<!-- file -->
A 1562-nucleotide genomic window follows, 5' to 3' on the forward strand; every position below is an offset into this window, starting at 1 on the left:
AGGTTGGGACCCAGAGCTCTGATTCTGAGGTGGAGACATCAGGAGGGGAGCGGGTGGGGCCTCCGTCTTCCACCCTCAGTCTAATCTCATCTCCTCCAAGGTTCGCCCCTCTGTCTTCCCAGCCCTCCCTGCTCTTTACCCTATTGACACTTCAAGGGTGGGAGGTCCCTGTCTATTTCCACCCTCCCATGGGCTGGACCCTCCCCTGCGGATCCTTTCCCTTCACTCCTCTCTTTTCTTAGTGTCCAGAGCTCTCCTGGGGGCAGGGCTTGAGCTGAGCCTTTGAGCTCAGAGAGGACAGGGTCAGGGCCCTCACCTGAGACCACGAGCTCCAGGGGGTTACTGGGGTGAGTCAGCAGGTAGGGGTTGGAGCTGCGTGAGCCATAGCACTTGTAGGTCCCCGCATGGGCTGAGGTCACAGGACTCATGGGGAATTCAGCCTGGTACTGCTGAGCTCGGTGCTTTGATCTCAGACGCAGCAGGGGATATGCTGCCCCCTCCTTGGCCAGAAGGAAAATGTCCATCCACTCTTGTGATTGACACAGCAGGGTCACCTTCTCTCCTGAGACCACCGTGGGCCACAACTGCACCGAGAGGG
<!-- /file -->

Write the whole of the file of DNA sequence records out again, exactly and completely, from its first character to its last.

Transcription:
A 1562-nucleotide genomic window follows, 5' to 3' on the forward strand; every position below is an offset into this window, starting at 1 on the left:
AGGTTGGGACCCAGAGCTCTGATTCTGAGGTGGAGACATCAGGAGGGGAGCGGGTGGGGCCTCCGTCTTCCACCCTCAGTCTAATCTCATCTCCTCCAAGGTTCGCCCCTCTGTCTTCCCAGCCCTCCCTGCTCTTTACCCTATTGACACTTCAAGGGTGGGAGGTCCCTGTCTATTTCCACCCTCCCATGGGCTGGACCCTCCCCTGCGGATCCTTTCCCTTCACTCCTCTCTTTTCTTAGTGTCCAGAGCTCTCCTGGGGGCAGGGCTTGAGCTGAGCCTTTGAGCTCAGAGAGGACAGGGTCAGGGCCCTCACCTGAGACCACGAGCTCCAGGGGGTTACTGGGGTGAGTCAGCAGGTAGGGGTTGGAGCTGCGTGAGCCATAGCACTTGTAGGTCCCCGCATGGGCTGAGGTCACAGGACTCATGGGGAATTCAGCCTGGTACTGCTGAGCTCGGTGCTTTGATCTCAGACGCAGCAGGGGATATGCTGCCCCCTCCTTGGCCAGAAGGAAAATGTCCATCCACTCTTGTGATTGACACAGCAGGGTCACCTTCTCTCCTGAGACCACCGTGGGCCACAACTGCACCGAGAGGG